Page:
The statistics you are examining about population tell only part of the story about the people in those places, of course. People live and behave in ways that might be described with a combination of variables, not all of which are captured on census surveys. One of the ways to measure this aspect of demography is through the creation of a variable that captures a “lifestyle” by neighborhood. It is this variable that marketing folks often use to send you forty catalogs of gourmet food products and coupons for discounted hair transplant surgery (wait - you mean that’s just me?). Marketing folks use this stuff to help determine what is stocked on your local stores’ shelves, what types of cars or bicycles or breakfast sandwiches are sold in your area, what sorts of movies are shown, and a whole lot more.

Go to Bookmarks and select the North America bookmark. Turn off all map layers. Then use the Add button and search for the data layer called Tapestry in ArcGIS Online. The “Tapestry segment” is one of these lifestyle variables we have been discussing. Add the USA Tapestry Segmentation (Mature Support) layer to your map (it should be the first result in your search results list). Zoom in and out a couple levels and watch what happens to your map (you should see counties turn into states as you zoom out to show the entire world).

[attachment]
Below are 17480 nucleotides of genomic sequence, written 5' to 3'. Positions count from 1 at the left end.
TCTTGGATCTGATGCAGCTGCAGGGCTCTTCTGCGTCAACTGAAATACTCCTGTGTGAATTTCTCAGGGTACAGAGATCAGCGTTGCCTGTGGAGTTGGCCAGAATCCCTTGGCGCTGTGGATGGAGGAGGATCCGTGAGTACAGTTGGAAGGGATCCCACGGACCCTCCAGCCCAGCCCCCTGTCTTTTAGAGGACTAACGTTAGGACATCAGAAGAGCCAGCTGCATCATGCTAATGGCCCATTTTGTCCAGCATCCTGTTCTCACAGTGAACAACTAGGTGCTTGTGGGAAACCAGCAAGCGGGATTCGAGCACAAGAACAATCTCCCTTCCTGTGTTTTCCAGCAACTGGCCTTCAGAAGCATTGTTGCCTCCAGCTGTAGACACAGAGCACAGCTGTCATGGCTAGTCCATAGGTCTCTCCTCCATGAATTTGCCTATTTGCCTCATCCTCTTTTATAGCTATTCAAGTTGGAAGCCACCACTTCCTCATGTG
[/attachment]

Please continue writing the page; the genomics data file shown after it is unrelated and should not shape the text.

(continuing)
Click on the state you live in (or, if you live outside the USA, pick one that sounds cool). What is the predominant tapestry segment for your state? In the popup box that appears, select See full description to learn more about how that segment is defined. Your map should look something like this:

Map matching specifications discussed above.
Figure 1.10: Each state contains a lot of different kinds of people, of course, so zoom into your state of interest and note the tapestry segments at the county level. Zoom in further on a city of interest and note the difference in the tapestry segments at different scales. Scale matters!


  • What is the tapestry segment of your neighborhood or a neighborhood you are interested in?
  • Would you say that the tapestry segment describes you accurately? Does it describe some of your neighbors? Does the segment description make you laugh, or laugh nervously?
  • What influence does the map scale have on the data you are analyzing?

Now change the Basemap in the neighborhood you are examining to Imagery and then make the Tapestry layer semi-transparent.

Is there anything on the imagery that gives a clue as to the neighborhood’s lifestyle? What do the structures and streets tell you about this place?

If you have time, feel free to explore additional data layers inside ArcGIS Online. We’ll be using it throughout this course, so if you can become more familiar with it now, it will serve you well later. Add other population data of interest to you, such as median income, median age, and median home value. Do these variables help explain the tapestry segment of your chosen neighborhood and surrounding ones?

Congratulations – You Just Made Some Maps!

Awesome job. You have just been using maps in exciting ways to explore the relationships between the environment and people and to examine components of the population, using a web mapping system. Along the way, you have considered scale, data, the map projection, and other geographic concerns.

Credit Where It's Due

This lab was developed by Joseph Kerski and Anthony Robinson.